Art That Makes You Think - Ben Cowan
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I was away for a long time, working as a disaster relief specialist in war-torn countries. When I returned, I found it hard to process what stood for ‘normal life’. Without a threat to your existence, normal life is an existential threat. My response has been to create art that makes people think, but also laugh. My ideas are often created digitally and then rendered as hand-finished canvasses, giclee prints, T-shirts and merchandise, or forming 3D sculptures.”
Ben is an independent artist based in Leamington Spa. He does have paint-splattered work tops with jam jars full of oily brushes as well as computer screens and stylus pens, but he says that his medium is irony. By which he explains, “I subvert iconic images and phrases with which you might be familiar, so that they take on a different, perhaps darker meaning, but all through a comic lens. I believe the role of an artist is to start a dialogue, and to get people thinking, but also laughing.” Ben’s ideas are a social commentary that uses humour to create satirical works. For instance, inspired by Warhol’s soup cans, the BBC’s exposure of Brewdog’s ‘toxic working culture’, or by doodling on Penguin classic book covers. His work explores the impacts of capitalism, the dark arts of marketing and how the world has changed since ‘the classic texts’ were written.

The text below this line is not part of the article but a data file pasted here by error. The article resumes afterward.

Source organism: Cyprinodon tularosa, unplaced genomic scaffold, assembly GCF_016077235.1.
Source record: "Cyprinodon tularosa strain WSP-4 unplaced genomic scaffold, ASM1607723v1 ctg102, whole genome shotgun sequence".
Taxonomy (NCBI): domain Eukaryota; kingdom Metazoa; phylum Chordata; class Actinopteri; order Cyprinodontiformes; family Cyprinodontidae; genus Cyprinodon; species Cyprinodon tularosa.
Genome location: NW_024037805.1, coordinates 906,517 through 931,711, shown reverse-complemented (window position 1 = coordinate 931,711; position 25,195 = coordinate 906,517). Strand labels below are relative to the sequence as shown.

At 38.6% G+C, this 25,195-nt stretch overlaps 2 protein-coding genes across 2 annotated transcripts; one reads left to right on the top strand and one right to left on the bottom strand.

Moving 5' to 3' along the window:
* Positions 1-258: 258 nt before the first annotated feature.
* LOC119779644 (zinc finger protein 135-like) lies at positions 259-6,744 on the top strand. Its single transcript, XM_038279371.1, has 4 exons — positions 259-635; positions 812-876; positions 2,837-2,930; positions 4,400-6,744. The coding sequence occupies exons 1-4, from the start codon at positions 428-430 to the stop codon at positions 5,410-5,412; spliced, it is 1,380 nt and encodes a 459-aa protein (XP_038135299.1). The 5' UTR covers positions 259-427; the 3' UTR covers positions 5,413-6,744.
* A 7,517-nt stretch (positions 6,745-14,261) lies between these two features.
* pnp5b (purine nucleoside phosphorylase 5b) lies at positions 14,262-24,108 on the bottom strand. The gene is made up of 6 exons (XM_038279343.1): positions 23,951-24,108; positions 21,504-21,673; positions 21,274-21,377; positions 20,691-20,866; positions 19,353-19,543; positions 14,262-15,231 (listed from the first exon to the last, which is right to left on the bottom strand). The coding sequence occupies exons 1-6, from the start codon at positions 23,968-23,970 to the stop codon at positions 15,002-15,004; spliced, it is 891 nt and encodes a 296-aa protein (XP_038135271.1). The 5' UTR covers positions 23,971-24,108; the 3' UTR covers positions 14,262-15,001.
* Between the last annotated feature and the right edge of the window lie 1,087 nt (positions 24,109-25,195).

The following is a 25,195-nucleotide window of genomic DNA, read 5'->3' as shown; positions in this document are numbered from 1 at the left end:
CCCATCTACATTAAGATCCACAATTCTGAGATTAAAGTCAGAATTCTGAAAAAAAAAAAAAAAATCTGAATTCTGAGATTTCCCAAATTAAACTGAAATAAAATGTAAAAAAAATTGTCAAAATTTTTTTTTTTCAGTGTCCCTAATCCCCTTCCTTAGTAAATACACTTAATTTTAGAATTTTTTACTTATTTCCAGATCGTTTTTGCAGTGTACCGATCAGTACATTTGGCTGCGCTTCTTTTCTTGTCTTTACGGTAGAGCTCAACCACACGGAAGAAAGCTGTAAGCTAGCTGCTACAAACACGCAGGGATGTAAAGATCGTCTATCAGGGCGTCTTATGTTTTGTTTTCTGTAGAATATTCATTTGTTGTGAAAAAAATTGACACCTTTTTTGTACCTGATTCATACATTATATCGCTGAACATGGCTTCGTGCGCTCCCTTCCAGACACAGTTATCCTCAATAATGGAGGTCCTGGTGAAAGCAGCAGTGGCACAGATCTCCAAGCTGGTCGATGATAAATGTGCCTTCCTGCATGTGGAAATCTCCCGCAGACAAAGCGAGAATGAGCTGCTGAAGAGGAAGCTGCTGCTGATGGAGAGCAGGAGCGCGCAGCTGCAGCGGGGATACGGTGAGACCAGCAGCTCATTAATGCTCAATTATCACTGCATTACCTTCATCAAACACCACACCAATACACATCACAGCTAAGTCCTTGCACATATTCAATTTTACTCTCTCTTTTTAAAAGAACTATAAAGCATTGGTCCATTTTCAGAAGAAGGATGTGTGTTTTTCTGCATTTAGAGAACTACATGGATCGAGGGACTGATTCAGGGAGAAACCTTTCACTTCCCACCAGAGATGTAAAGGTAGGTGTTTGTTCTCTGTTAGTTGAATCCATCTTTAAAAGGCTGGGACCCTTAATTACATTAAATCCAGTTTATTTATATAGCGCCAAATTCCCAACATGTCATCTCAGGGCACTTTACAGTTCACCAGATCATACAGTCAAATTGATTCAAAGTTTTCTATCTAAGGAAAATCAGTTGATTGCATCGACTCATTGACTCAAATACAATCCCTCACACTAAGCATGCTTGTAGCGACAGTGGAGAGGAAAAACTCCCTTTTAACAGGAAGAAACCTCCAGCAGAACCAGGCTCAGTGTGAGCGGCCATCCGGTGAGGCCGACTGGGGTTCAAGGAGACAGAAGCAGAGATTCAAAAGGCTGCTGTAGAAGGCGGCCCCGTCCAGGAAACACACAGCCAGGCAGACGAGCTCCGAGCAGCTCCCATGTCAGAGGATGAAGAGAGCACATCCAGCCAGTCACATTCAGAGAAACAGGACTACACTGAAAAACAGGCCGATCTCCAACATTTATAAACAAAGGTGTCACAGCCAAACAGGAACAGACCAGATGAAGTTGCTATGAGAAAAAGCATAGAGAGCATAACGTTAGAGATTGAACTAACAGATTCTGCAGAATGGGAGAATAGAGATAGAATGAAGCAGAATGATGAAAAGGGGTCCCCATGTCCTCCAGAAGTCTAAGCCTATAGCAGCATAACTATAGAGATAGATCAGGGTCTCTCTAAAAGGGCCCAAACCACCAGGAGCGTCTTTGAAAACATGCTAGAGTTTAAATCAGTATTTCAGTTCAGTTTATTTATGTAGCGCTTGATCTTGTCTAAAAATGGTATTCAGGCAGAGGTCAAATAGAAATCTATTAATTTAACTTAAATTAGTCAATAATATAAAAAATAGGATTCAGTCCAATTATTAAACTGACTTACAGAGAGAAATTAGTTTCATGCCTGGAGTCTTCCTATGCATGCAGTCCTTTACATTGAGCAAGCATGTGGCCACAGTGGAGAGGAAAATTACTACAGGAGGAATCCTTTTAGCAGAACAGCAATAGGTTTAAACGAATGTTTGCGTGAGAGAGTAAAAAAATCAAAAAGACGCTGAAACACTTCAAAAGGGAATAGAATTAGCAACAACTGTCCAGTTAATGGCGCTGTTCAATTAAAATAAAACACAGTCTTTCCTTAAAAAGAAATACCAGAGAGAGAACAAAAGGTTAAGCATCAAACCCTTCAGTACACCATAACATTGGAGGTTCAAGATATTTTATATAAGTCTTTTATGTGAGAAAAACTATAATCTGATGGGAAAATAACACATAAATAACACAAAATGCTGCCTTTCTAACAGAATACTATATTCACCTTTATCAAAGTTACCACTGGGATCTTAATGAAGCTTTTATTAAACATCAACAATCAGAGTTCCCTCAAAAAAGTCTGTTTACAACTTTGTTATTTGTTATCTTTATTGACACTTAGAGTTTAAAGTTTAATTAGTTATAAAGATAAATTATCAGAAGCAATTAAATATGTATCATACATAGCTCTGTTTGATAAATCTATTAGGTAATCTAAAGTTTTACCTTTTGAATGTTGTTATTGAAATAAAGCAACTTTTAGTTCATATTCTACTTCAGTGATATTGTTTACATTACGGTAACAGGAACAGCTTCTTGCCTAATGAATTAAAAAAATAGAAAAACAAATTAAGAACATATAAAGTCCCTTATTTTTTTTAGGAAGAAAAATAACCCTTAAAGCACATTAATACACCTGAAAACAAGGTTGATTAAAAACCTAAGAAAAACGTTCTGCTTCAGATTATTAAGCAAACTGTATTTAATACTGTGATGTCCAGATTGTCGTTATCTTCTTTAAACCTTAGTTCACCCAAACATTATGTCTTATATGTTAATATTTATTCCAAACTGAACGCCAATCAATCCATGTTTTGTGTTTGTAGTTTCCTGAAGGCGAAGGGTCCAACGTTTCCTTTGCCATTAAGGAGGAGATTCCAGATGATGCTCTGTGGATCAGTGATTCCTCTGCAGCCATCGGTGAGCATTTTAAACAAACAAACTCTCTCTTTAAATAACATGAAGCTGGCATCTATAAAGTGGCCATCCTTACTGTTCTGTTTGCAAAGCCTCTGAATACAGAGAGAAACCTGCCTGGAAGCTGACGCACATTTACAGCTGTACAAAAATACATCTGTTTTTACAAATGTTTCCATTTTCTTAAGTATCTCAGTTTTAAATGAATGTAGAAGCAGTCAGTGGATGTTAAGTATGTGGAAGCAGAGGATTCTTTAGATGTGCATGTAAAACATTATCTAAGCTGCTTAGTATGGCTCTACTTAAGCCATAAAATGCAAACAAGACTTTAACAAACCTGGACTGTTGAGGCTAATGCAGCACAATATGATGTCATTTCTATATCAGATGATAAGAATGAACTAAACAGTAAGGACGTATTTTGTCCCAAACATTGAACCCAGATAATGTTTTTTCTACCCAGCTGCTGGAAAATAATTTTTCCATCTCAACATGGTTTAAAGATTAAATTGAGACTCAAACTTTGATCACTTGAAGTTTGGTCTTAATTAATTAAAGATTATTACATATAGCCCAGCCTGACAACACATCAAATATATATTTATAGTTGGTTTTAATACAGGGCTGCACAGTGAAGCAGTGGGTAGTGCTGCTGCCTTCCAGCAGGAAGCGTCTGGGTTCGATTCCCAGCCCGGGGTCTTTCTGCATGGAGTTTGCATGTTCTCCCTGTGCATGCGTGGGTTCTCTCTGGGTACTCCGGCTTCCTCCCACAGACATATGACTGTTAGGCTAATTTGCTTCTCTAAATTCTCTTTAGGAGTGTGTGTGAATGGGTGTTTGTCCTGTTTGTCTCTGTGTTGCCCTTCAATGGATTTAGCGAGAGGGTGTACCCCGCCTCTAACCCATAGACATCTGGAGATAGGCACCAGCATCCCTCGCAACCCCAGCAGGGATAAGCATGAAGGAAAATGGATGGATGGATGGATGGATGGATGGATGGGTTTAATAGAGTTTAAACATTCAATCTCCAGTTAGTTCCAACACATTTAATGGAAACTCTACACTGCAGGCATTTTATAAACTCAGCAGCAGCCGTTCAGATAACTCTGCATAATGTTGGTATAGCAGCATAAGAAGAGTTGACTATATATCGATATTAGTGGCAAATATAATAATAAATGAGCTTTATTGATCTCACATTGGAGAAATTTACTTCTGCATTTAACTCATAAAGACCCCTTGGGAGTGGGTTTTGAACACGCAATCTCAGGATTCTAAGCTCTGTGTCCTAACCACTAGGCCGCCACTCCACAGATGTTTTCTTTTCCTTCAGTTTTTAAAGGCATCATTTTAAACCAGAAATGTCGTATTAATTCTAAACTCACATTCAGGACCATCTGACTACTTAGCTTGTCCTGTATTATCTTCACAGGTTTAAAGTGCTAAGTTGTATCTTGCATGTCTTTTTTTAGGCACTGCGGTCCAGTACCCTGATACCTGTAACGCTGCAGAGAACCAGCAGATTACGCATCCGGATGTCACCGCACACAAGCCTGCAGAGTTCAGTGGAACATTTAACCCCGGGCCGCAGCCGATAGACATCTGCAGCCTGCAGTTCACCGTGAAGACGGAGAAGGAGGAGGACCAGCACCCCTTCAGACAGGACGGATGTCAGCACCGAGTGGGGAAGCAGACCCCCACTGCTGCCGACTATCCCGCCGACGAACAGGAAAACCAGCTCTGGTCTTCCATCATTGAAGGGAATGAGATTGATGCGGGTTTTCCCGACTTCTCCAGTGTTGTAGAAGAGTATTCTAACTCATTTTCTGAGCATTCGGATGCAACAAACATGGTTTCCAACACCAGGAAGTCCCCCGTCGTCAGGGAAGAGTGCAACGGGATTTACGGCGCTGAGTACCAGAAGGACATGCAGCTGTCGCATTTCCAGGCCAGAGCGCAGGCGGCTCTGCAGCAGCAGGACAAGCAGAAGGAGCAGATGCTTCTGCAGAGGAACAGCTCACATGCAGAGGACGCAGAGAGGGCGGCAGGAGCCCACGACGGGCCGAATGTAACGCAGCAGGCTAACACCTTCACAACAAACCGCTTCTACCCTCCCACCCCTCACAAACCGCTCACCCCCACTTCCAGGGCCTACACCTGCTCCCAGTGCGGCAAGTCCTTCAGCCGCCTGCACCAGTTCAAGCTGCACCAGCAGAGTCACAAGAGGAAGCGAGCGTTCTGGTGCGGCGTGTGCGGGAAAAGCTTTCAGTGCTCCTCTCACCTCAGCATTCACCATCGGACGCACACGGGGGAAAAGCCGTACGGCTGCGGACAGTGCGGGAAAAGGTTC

Ideas for my compositions often come from looking back to look forwards. Text appears a lot in my work, often used to subvert iconic formats such as Penguin Classic book covers, Andy Warhol’s soup cans, or Starbuck’s and Brewdog consumer products. Products that play an important part in our history as well as contemporary culture, with a new perspective that can be used to start conversations.
Like many artists, when I look around, I want to explore both beauty and truth. A spoon full of sugar makes the medicine go down. Themes that I come back to such as consumption, environmental damage and our obsessive use of technology can be a bitter pill to swallow. In my case the sweetener is comedy. As a form of activism, I find satire potent.
My medium is irony. Which means that in my digital art, I might start with something iconographic that you recognise and then subvert the meaning to encourage people to reflect on a deeper purpose.
The medium onto which my designs will vary, based on what seems most appropriate to me. This may be painted canvas or limited edition giclée prints; it may also be wallpaper, notebooks, or wearable apparel.
Many of my collections are mixed media compositions using paint, decoupage and found objects. For instance, spoof cover designs applied to wrap around canvases, which create giant books using 125 year old bible parchment.
My lighting sculptures also challenge a notion of purpose by giving a second life to industrial objects that have out-lived their usefulness. For instance, a euphonium where the mouthpiece is lit up; a tenpin bowling skittle turned into a motivational lamp; or a reading light made from books that you cannot read. As I say, irony is my medium.